On the general concept of “Roof” in the Hebrew Bible, and what does it really signify:
Gag in Hebrew is roof. For example:
“I lie awake; I have become like a bird on the roof (Gag)” (Psalm 102:8; 102:7, in some English translations).
Agag was king of Amalek. The latter, throughout the Bible, serves as epitome for the disconnect between the Heaven and the Earth (Genesis 1:1). Therefore, the Israelites are explicitly commanded, in no ambiguous terms:
“Remember what Amalek had done to you on the way, when you came out of Egypt…you shall blot out the memory of Amalek from under the sky; thou shall not forget” (Deuteronomy 25:17,19).
The Bible tells us about king Saul, and what he did to Agag, king of Amalek:
“He took Agag king of Amalek alive, and utterly destroyed all the people with the sword” (1 Samuel 15:8).
Haman, a central figure in the Book of Esther, was the first historic figure to conceive and then attempt to implement a “Final Solution” on the Jewish people (during the reign of the Persian Empire, as expounded in detail in the Book of Esther). Haman was a descendent of Agag, namely, of Amalek seed:
“Esther again pleaded with the king, falling at his feet and weeping. She begged him to put an end to the evil plan of Haman the Agagite, which he devised against the Jews” (Esther 8:3).
Gog and Magog are well-known names, central to Ezekiel’s prophecy of End-Time final war:
“Son of man, set your face against Gog, of the land of Magog, the chief prince of Meshech and Tubal, and prophesy against him” (Ezekiel 38:2).
What binds together all these names?
Answer: The double appearance of a single letter of the Hebrew Alphabet, the third letter, Gimel (corresponding to the English g).
In Biblical Hebrew, as well as in modern Hebrew, a double appearance of Gimel forms the Hebrew word Gag (written with two Gimels, גג). This combination has a single meaning — “Roof”.
The roof is that part of a house, which protects its residents from harm that may befall them from the sky.
In biblical terms, the roof attains a much wider meaning, indeed a gigantic symbolic significance:
As a roof of a house disconnects earth from sky, the biblical “Roof” symbolizes disconnect between “The Heaven” and “The Earth”, as these are alluded to in the first verse of Genesis:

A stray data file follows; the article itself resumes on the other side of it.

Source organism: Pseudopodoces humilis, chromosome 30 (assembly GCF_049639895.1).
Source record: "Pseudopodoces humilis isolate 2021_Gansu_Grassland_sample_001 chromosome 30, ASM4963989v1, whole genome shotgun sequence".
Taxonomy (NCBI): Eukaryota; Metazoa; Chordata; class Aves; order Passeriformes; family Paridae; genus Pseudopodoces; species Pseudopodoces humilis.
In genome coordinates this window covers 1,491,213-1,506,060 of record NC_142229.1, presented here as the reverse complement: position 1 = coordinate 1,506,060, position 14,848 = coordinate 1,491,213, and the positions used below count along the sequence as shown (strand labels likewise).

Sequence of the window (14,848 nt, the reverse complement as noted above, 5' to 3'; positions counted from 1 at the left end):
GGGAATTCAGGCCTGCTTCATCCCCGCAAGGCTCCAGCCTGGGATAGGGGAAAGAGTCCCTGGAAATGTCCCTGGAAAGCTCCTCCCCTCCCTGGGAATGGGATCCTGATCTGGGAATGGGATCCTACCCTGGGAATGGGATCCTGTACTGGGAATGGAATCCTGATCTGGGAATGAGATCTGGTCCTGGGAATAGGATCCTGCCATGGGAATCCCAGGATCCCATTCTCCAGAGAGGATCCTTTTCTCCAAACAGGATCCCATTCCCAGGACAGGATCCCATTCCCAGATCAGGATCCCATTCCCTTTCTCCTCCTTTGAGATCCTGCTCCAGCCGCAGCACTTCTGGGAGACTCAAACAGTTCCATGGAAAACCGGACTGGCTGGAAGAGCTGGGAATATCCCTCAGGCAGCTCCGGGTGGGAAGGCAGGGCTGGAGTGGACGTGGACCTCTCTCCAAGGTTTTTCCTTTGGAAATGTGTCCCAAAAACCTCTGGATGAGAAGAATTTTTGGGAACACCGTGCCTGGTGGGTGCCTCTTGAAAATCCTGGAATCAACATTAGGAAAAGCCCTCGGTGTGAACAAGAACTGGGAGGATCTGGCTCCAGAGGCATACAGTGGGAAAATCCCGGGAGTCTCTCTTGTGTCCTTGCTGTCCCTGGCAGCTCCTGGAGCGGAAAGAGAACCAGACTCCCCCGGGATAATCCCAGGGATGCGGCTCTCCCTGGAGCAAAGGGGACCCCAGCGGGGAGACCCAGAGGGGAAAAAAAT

“In the beginning Elohim created the heaven and the earth” (Genesis 1:1).
The most concrete biblical allusion to this interpretation is given by the command, given to the Israelites, to build booths (Sukot) during the Feast of Tabernacles:
“You shall dwell in booths for seven days; All native-born Israelites are to live in booths so that your descendants will know that I made the Israelites live in booths when I brought them out of Egypt. I am the Lord your God” (Leviticus 23:42).
There is no solid protective roof for the booths, where the Feast of Tabernacles is celebrated. Traditionally, the roof must be made from natural elements that have grown from the ground. Most people use either palm fronds or bamboo with wooden beams as support. The roof also must be thick enough to provide significant shade, but thin enough to let the stars shine through.
Why does the Sukkah not have a solid roof? What does this signify?
The answer is simple: Lack of solid roof signifies complete faith in Divine Providence, in Divine protection against harm that may befall us. Conversely, relying on the symbolic “physical roof” as protection, perhaps sole protection, signifies a deep faith that “The Earth” (Genesis 1:1) is all that there is. There is no heaven. There is no God.
The roof of a house generates a disconnect from the sky. Symbolically, sitting in the booth during the Feast of Tabernacles, while removing the roof, signifies faith in Divine protection that would protect against any harm (from the sky or otherwise). And more generally, complete faith in the connection between “the heaven” and “the earth”.
Amalek embodies the opposite: There is no heaven, no system of Divine justice, no God. There is only “the earth” (the observable physical reality, ruled by law of nature). Everything else, which looks random, is indeed random. There is no Divine Providence.
Agag, Haman the Agagite, Gog, Magog — they all represent the Amalekite philosophy of life: “No God, no heaven, all is coincidental”. The biblical concept of “Roof” symbolizes exclusive reliance on our own ability (and capability) to understand nature, rule nature, and construct the needed “Roof” that would protect us.